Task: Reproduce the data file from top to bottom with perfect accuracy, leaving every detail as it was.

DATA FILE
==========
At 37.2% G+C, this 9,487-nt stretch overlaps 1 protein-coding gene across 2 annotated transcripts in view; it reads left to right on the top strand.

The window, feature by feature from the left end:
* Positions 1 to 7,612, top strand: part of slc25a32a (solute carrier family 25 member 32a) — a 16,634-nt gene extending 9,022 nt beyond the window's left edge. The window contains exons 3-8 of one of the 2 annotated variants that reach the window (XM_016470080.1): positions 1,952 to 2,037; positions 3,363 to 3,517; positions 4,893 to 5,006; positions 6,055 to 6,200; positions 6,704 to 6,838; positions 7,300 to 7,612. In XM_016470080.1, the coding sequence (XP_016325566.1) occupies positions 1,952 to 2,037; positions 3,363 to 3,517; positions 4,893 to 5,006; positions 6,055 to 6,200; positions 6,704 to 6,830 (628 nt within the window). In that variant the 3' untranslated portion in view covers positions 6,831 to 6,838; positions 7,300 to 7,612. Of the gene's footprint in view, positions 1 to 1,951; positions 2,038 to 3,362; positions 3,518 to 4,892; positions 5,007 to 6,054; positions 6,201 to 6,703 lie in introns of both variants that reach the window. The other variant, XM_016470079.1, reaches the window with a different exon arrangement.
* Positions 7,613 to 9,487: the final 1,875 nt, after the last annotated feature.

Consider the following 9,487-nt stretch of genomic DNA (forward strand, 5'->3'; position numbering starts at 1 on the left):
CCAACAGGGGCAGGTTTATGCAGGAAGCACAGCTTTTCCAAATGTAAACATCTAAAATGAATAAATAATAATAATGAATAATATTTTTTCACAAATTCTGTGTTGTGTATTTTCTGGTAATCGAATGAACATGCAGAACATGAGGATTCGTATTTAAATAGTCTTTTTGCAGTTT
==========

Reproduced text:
At 37.2% G+C, this 9,487-nt stretch overlaps 1 protein-coding gene across 2 annotated transcripts in view; it reads left to right on the top strand.

The window, feature by feature from the left end:
* Positions 1 to 7,612, top strand: part of slc25a32a (solute carrier family 25 member 32a) — a 16,634-nt gene extending 9,022 nt beyond the window's left edge. The window contains exons 3-8 of one of the 2 annotated variants that reach the window (XM_016470080.1): positions 1,952 to 2,037; positions 3,363 to 3,517; positions 4,893 to 5,006; positions 6,055 to 6,200; positions 6,704 to 6,838; positions 7,300 to 7,612. In XM_016470080.1, the coding sequence (XP_016325566.1) occupies positions 1,952 to 2,037; positions 3,363 to 3,517; positions 4,893 to 5,006; positions 6,055 to 6,200; positions 6,704 to 6,830 (628 nt within the window). In that variant the 3' untranslated portion in view covers positions 6,831 to 6,838; positions 7,300 to 7,612. Of the gene's footprint in view, positions 1 to 1,951; positions 2,038 to 3,362; positions 3,518 to 4,892; positions 5,007 to 6,054; positions 6,201 to 6,703 lie in introns of both variants that reach the window. The other variant, XM_016470079.1, reaches the window with a different exon arrangement.
* Positions 7,613 to 9,487: the final 1,875 nt, after the last annotated feature.

Consider the following 9,487-nt stretch of genomic DNA (forward strand, 5'->3'; position numbering starts at 1 on the left):
CCAACAGGGGCAGGTTTATGCAGGAAGCACAGCTTTTCCAAATGTAAACATCTAAAATGAATAAATAATAATAATGAATAATATTTTTTCACAAATTCTGTGTTGTGTATTTTCTGGTAATCGAATGAACATGCAGAACATGAGGATTCGTATTTAAATAGTCTTTTTGCAGTTT